The entire range of Honey Body Care soaps are SLS and paraben free, so no matter what you’re looking for, you can be confident that you are using the best that nature provides.
Both our hand soap and hand wash products are naturally powerful detergents and are as effective at removing dirt and bacteria as any other products on offer.
The list of surfactants that may be present in detergent products is very long and continuously increasing thanks to cosmetological research, so it is very difficult to provide a complete list of these substances; but we can indicate a partial list of surfactants, chosen from among those most commonly present in commercial detergents, both in “supermarket” products and in “herbalist” or “perfumery” products.
Aggressive or moderately aggressive surfactants: alkyl sulfates (e.g. Sodium alkylsulfate), sodium lauryl sulfate (Sodium laurilsulfate), sodium lauryl sulfate (Sodium laureth sulfate)
Mild or mildly delicate surfactants: betaines (e.g. Cocoamidopropyl betaine), soy coccopolipeptides, sarcosinates (e.g. Sodium lauryl sarcosinate), coccoanfoacetates (e.g. Sodium cocoamphoacetate), coccotartrinate (e.g. Cocopoly laurethglucose tartrate), sulfosuccinate sulfosuccinate), compounds of hydrolyzed proteins (e.g. Sodium cocoyl hydrolized wheat protein).
Sodium lauryl sulfate (SLS) and sodium lauryl ether sulfate (SLES) are two surfactants widely used in the vast majority of conventional detergents such as shampoos, shower gels, toothpastes and liquid soaps, in varying proportions.
However, there is extensive literature on the undesirable effects of these substances. SLS is very degreasing and is also used to clean engines and mechanical workshops, and as a paint stripper.
It can be irritating to the skin and eyes and increases skin permeability, which is obviously dangerous when other potentially harmful substances are present in the same product. It can delay the healing of corneal lesions, and can damage it (depending on concentration and contact time) especially in children.
SLES is much less aggressive than SLS, but during its production dioxane is formed, a carcinogen that is difficult to eliminate from the final product, and which can contaminate it in trace amounts.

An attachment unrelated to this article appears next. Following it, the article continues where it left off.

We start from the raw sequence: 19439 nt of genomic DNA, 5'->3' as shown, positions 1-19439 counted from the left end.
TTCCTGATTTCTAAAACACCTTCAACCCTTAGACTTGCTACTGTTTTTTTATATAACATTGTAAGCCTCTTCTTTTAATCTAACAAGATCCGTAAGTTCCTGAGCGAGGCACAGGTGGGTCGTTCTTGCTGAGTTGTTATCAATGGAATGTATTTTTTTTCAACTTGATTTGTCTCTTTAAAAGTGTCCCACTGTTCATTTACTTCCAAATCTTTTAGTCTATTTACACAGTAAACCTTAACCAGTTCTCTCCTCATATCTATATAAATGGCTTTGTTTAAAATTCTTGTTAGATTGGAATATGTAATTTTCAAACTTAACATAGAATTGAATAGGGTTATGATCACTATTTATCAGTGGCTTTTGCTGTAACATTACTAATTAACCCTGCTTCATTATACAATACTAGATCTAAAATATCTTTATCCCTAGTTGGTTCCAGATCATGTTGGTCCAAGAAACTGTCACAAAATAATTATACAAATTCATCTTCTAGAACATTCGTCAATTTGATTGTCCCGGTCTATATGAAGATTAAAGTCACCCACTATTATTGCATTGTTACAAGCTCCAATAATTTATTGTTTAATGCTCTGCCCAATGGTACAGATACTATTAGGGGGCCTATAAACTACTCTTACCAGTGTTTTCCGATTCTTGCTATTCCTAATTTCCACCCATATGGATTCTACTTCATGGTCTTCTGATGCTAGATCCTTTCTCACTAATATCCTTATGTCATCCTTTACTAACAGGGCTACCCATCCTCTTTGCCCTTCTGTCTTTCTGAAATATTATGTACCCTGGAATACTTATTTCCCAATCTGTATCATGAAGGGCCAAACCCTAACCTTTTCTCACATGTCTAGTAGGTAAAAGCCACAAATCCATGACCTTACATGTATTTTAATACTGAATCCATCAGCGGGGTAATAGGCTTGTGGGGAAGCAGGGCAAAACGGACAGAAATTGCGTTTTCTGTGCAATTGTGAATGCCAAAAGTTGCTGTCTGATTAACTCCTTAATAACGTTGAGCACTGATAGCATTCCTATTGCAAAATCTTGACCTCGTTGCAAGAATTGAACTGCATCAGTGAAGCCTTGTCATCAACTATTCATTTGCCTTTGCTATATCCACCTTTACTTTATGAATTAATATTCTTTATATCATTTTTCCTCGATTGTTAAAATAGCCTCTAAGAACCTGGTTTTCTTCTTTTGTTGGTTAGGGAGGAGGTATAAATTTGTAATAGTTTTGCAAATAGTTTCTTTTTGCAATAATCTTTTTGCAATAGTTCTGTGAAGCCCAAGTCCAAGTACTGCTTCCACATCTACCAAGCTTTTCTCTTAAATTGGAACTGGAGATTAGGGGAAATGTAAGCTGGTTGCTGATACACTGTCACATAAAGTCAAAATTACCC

Some research suggests that SLES can react with other substances commonly found in cosmetics, leading to the formation of nitrosamines, other carcinogens that can penetrate through the skin. All this does not authorize to consider necessarily dangerous products that contain SLS and SLES, since a lot also depends on the concentration, the other substances contained and the time of contact with the skin; however, it is important to underline that these are two surfactants with a strong environmental impact and whose degreasing action, if not balanced by the presence of other more delicate surfactants, can be too strong.
The composition of the cosmetics must be reported on the label according to the INCI (International Nomenclature of Cosmetic Ingredients) rules established by the European Community.
The substances contained are listed under the heading Ingredients; if present in quantities greater than 1%, they are shown at the top of the list, in descending order of concentration (from the most abundant to the least abundant); then followed in random order by the substances contained in an amount of less than 1%. There is no distinction between the two groups of substances, that is, you cannot know where the list of “ordered” substances ends and where that of “scattered” substances begins.
Most of the ingredients are listed in English; some ingredients instead appear in Latin, for example water (Aqua) or honey (Mel). The substances obtained from plants appear only with the scientific name of the plant: for example, if we find the European Olea, which is the scientific name of the olive tree, it could be olive oil, an olive bud extract, a tincture mother and so on. The dyes are indicated with the initials C.I. (stands for Color Index) followed by a number: for example CI 47.005.